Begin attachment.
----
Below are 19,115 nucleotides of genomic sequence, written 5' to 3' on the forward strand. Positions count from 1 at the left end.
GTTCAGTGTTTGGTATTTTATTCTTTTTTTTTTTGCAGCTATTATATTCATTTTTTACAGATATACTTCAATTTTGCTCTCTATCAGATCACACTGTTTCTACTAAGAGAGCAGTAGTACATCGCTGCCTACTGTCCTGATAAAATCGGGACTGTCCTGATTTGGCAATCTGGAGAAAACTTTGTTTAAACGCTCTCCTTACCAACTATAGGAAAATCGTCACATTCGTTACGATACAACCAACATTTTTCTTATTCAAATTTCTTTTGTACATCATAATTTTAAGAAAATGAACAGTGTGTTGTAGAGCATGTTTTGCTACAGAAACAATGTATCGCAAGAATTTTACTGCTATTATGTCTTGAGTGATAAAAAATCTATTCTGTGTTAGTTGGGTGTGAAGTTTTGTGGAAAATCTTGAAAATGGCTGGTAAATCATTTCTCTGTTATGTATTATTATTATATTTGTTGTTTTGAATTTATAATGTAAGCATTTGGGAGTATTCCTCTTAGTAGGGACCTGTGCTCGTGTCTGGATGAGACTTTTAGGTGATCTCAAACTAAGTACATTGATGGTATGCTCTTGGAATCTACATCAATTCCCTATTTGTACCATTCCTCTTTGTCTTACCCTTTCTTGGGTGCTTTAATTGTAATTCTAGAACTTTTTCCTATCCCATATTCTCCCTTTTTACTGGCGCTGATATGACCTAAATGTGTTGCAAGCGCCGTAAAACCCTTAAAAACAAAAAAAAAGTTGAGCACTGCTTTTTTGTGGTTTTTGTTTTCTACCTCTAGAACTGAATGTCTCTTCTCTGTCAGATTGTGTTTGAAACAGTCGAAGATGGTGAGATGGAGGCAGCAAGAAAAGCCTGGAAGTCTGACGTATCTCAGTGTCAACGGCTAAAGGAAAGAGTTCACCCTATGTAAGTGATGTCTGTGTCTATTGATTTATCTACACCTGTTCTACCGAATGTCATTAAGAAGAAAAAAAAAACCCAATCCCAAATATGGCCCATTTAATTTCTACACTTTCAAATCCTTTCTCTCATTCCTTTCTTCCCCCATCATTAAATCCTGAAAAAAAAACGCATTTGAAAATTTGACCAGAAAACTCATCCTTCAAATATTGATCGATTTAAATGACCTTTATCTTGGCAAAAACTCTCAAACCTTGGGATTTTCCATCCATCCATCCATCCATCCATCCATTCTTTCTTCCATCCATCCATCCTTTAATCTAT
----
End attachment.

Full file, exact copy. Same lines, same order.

Below are 19,115 nucleotides of genomic sequence, written 5' to 3' on the forward strand. Positions count from 1 at the left end.
GTTCAGTGTTTGGTATTTTATTCTTTTTTTTTTTGCAGCTATTATATTCATTTTTTACAGATATACTTCAATTTTGCTCTCTATCAGATCACACTGTTTCTACTAAGAGAGCAGTAGTACATCGCTGCCTACTGTCCTGATAAAATCGGGACTGTCCTGATTTGGCAATCTGGAGAAAACTTTGTTTAAACGCTCTCCTTACCAACTATAGGAAAATCGTCACATTCGTTACGATACAACCAACATTTTTCTTATTCAAATTTCTTTTGTACATCATAATTTTAAGAAAATGAACAGTGTGTTGTAGAGCATGTTTTGCTACAGAAACAATGTATCGCAAGAATTTTACTGCTATTATGTCTTGAGTGATAAAAAATCTATTCTGTGTTAGTTGGGTGTGAAGTTTTGTGGAAAATCTTGAAAATGGCTGGTAAATCATTTCTCTGTTATGTATTATTATTATATTTGTTGTTTTGAATTTATAATGTAAGCATTTGGGAGTATTCCTCTTAGTAGGGACCTGTGCTCGTGTCTGGATGAGACTTTTAGGTGATCTCAAACTAAGTACATTGATGGTATGCTCTTGGAATCTACATCAATTCCCTATTTGTACCATTCCTCTTTGTCTTACCCTTTCTTGGGTGCTTTAATTGTAATTCTAGAACTTTTTCCTATCCCATATTCTCCCTTTTTACTGGCGCTGATATGACCTAAATGTGTTGCAAGCGCCGTAAAACCCTTAAAAACAAAAAAAAAGTTGAGCACTGCTTTTTTGTGGTTTTTGTTTTCTACCTCTAGAACTGAATGTCTCTTCTCTGTCAGATTGTGTTTGAAACAGTCGAAGATGGTGAGATGGAGGCAGCAAGAAAAGCCTGGAAGTCTGACGTATCTCAGTGTCAACGGCTAAAGGAAAGAGTTCACCCTATGTAAGTGATGTCTGTGTCTATTGATTTATCTACACCTGTTCTACCGAATGTCATTAAGAAGAAAAAAAAAACCCAATCCCAAATATGGCCCATTTAATTTCTACACTTTCAAATCCTTTCTCTCATTCCTTTCTTCCCCCATCATTAAATCCTGAAAAAAAAACGCATTTGAAAATTTGACCAGAAAACTCATCCTTCAAATATTGATCGATTTAAATGACCTTTATCTTGGCAAAAACTCTCAAACCTTGGGATTTTCCATCCATCCATCCATCCATCCATCCATTCTTTCTTCCATCCATCCATCCTTTAATCTAT